Marine Fire Prevention Tips
Even though a boat is surrounded by water, that’s no protection against an on board fire. Whether you captain a yacht or working vessel, you can’t afford a fire to break out on your ship. Many marine experts say that once the flames take hold on the craft, it can be difficult to extinguish it. The flames soon become a blaze that destroys your boat. This is why fire prevention training is key. Signal Connect consulted fire safety experts to provide this list of safety essentials for boat captains.
Marine Fire Protection Standards
Fire prevention is preferable to firefighting because it stops the flames before they happen. The key to fire prevention is making sure everyone on your boat has the proper safety training. This training must include fire prevention and firefighting. One popular training program is the International Convention on Standard of Training, Certification and Watch keeping (STCW). It includes fire prevention and firefighting information. The type of training that’s available to you will differ depending on where you and your boat is located.
Fueling and Fire Hazards
When it comes to boats, fuel spillages are one of the biggest fire risks. While this is the case, fires caused by fuel spills are easy to avoid when you follow these procedures recommended by the U.S. Coast Guard:
- Close hatches and openings before fueling.
- Extinguish all smoking materials.
- Turn off engines, electrical equipment, radios, stoves, and other appliances.
- Remove passengers.
- Keep the fill nozzle in contact with the tank.
- Wipe up spilled fuel.
- Open ports, hatches, and doors to ventilate when done.
- Run the blower for at least four minutes.
- Check the bilges for fuel vapors before starting engine.
After you’re done fueling up your boat, your vessel must pass the “smell test.” After you turn off the blowers, open your engine hatch or other bilge access. Do you smell any fuel? If so, don’t start your engine. Keep operating your blowers and open all bilge access ports until there’s no hint of fumes. It also helps to check your blower intake hose accumulated fuel vapors.
Electrical Problems and Boat Fires
Electrical problems are the second biggest cause of boat fires. Want to know the cause of many of these electrical failures? Do-it-yourself installations of equipment and wiring. For example, many people use electrical tape for these installations, which is a mistake. You need waterproof butt connectors or marine-rated electrical tape for these installations. There are other details involved with proper marine electronics installations. If you’re dedicated to fire prevention, you’ll have all electronics installations done by a professional installer with marine experience.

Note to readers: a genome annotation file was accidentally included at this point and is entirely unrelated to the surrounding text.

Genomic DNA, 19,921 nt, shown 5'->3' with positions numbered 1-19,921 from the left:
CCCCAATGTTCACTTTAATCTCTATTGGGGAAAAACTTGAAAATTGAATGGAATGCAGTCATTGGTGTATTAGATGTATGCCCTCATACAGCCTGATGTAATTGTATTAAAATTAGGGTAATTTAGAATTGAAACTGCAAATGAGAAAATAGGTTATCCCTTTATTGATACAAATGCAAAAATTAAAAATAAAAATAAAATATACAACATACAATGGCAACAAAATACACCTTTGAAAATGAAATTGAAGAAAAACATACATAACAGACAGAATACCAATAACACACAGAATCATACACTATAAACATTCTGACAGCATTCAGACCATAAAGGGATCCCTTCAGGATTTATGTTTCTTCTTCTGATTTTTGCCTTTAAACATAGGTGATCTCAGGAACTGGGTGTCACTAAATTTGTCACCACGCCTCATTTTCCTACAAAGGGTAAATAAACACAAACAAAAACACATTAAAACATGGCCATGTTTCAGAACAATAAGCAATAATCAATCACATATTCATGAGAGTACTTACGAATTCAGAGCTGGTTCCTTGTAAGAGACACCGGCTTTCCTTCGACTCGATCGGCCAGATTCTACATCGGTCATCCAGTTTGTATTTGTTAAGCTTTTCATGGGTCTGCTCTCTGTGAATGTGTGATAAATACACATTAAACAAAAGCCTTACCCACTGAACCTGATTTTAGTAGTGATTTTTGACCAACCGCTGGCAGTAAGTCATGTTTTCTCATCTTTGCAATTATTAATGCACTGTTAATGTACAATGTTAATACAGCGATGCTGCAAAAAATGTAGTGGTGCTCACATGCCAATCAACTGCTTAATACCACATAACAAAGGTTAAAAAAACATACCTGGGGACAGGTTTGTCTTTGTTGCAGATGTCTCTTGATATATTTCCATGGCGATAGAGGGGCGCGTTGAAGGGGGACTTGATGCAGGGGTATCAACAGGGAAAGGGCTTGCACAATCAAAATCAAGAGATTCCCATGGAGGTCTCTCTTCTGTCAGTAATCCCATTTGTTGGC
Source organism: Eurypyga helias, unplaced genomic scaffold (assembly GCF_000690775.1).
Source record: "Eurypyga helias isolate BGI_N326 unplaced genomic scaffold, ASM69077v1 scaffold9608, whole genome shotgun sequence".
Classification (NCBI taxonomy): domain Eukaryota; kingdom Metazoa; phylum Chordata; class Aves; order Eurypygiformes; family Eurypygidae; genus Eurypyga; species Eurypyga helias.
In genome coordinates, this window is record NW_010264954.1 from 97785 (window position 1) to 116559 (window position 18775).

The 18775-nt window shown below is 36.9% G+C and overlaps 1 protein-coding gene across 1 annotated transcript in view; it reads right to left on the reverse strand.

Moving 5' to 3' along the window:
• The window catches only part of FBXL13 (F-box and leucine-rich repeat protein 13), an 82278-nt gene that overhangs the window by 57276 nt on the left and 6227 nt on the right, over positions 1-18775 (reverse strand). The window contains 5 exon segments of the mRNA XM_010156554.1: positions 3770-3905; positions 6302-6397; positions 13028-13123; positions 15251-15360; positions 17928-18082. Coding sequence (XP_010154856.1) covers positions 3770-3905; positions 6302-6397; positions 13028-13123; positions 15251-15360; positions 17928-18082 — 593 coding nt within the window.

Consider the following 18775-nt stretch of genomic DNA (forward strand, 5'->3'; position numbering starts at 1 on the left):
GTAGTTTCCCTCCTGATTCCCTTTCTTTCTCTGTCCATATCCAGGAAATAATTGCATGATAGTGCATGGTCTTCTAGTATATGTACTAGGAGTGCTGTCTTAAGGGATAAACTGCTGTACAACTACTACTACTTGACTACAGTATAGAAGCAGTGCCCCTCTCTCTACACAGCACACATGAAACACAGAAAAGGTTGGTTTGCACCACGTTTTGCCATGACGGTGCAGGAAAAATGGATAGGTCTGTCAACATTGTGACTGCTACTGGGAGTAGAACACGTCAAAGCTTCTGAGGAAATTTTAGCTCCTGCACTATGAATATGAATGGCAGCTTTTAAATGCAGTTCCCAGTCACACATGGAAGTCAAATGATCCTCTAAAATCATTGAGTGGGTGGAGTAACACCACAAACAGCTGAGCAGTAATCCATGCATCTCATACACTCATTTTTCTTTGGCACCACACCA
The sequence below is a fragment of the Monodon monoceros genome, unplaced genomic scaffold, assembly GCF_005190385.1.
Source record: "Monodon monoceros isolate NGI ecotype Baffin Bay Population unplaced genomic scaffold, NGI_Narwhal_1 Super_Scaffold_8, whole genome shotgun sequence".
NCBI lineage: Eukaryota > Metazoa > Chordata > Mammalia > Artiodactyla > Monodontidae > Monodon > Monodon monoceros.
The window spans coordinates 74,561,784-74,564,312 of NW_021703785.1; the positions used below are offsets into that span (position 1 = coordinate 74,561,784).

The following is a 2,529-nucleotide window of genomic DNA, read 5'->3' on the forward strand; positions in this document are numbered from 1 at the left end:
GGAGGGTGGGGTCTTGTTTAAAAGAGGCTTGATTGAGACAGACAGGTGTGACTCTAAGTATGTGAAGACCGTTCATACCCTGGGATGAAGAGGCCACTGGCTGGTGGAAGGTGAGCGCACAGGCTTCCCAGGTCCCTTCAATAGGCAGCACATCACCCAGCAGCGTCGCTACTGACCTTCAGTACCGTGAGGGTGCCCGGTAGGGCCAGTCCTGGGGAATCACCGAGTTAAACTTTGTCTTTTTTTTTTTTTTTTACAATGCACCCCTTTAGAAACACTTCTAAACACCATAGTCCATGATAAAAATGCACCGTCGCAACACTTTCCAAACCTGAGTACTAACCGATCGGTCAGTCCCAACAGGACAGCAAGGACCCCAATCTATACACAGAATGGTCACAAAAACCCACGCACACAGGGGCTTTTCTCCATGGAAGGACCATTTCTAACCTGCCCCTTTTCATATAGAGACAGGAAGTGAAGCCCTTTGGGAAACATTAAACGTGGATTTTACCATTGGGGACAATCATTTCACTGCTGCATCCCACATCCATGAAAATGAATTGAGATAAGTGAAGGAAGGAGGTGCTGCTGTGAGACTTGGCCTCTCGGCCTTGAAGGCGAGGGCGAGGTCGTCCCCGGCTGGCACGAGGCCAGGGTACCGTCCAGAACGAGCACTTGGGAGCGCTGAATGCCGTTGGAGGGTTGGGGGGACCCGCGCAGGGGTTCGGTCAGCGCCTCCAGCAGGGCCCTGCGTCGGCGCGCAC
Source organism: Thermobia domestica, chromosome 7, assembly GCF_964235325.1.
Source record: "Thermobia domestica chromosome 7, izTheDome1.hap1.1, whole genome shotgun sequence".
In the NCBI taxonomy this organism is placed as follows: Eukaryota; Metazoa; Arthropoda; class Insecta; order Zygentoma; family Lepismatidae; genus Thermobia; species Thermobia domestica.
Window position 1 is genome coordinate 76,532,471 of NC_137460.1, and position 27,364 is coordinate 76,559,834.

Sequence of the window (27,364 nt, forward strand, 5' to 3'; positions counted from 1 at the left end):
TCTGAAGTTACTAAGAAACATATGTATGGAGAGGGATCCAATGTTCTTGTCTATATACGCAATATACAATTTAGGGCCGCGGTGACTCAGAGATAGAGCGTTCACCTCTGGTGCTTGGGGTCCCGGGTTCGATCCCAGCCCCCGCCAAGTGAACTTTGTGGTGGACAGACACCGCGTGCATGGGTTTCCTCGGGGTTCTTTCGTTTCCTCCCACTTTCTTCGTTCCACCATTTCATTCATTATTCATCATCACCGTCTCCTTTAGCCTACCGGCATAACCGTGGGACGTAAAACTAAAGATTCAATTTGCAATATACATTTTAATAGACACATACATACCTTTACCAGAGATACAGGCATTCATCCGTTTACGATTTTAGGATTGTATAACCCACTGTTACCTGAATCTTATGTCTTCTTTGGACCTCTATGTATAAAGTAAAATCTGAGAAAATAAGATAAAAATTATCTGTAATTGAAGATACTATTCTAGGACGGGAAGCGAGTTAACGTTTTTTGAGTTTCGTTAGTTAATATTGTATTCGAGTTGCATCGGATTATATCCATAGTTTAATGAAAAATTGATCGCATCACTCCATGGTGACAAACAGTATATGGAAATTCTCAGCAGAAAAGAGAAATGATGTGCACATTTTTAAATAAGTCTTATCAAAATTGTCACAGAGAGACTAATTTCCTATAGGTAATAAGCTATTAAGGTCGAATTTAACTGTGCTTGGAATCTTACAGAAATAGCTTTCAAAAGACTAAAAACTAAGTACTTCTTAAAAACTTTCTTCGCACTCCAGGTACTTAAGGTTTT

Boat Maintenance is Fire Prevention
Poor maintenance is the cause of most on board fuel and electrical fires. Don’t let this happen to you and your boat! Make regular checks to your fuel system and pay particular attention to the fuel lines. Replace any that show even the slightest signs of wear, cracks, or discoloration. Use stainless steel hose clamps to keep your lines secure and free of leaks. (Note: Make sure it’s not so tight that it cuts into the line.) Also, check for signs of corrosion, swelling, or bulging in your tank. These and other maintenance tips are a huge help to prevent a fire from starting on your boat.
Bonus Tip: DIRECTV for Luxury Vessels and Working Craft
Maintaining your boat to help prevent fires means you can enjoy your time on the water. DIRECTV in your boat is something that helps you enjoy your time on the water. Whether you have guests or a crew, everyone will enjoy DIRECTV on your boat. Everyone on board gets to enjoy their favorite programming at the marina or up to 50 miles off shore. If you can see that marine satellite TV is the thing for your craft, you’ve come to the right place. Signal Connect is an AT&T Preferred Dealer that specializes in delivering DIRECTV for marine solutions. To learn more about the benefits of marine satellite TV, give us a call at 866-726-4182.
*In our next installment, we’ll offer tips for fighting fires on boats.
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